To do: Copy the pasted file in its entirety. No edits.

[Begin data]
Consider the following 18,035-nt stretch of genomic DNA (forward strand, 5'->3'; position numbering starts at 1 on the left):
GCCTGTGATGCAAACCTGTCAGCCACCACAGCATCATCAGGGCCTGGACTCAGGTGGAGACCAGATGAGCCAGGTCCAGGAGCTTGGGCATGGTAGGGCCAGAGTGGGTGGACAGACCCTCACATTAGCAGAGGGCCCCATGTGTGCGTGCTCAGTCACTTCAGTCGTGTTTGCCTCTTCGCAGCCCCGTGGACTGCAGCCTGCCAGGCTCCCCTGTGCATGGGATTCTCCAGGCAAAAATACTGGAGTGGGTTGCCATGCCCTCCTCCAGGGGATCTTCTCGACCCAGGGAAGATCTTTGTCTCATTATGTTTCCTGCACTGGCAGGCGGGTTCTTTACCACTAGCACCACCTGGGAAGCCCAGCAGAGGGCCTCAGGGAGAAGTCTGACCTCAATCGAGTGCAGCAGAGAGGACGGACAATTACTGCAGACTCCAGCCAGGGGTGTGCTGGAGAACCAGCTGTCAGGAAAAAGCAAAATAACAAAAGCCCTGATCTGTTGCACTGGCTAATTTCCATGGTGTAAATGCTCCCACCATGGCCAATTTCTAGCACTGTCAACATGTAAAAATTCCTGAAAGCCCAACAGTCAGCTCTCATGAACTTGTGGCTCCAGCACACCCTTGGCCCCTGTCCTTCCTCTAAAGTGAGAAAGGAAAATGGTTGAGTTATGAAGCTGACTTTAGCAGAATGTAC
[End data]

Consider the following 18,035-nt stretch of genomic DNA (forward strand, 5'->3'; position numbering starts at 1 on the left):
GCCTGTGATGCAAACCTGTCAGCCACCACAGCATCATCAGGGCCTGGACTCAGGTGGAGACCAGATGAGCCAGGTCCAGGAGCTTGGGCATGGTAGGGCCAGAGTGGGTGGACAGACCCTCACATTAGCAGAGGGCCCCATGTGTGCGTGCTCAGTCACTTCAGTCGTGTTTGCCTCTTCGCAGCCCCGTGGACTGCAGCCTGCCAGGCTCCCCTGTGCATGGGATTCTCCAGGCAAAAATACTGGAGTGGGTTGCCATGCCCTCCTCCAGGGGATCTTCTCGACCCAGGGAAGATCTTTGTCTCATTATGTTTCCTGCACTGGCAGGCGGGTTCTTTACCACTAGCACCACCTGGGAAGCCCAGCAGAGGGCCTCAGGGAGAAGTCTGACCTCAATCGAGTGCAGCAGAGAGGACGGACAATTACTGCAGACTCCAGCCAGGGGTGTGCTGGAGAACCAGCTGTCAGGAAAAAGCAAAATAACAAAAGCCCTGATCTGTTGCACTGGCTAATTTCCATGGTGTAAATGCTCCCACCATGGCCAATTTCTAGCACTGTCAACATGTAAAAATTCCTGAAAGCCCAACAGTCAGCTCTCATGAACTTGTGGCTCCAGCACACCCTTGGCCCCTGTCCTTCCTCTAAAGTGAGAAAGGAAAATGGTTGAGTTATGAAGCTGACTTTAGCAGAATGTAC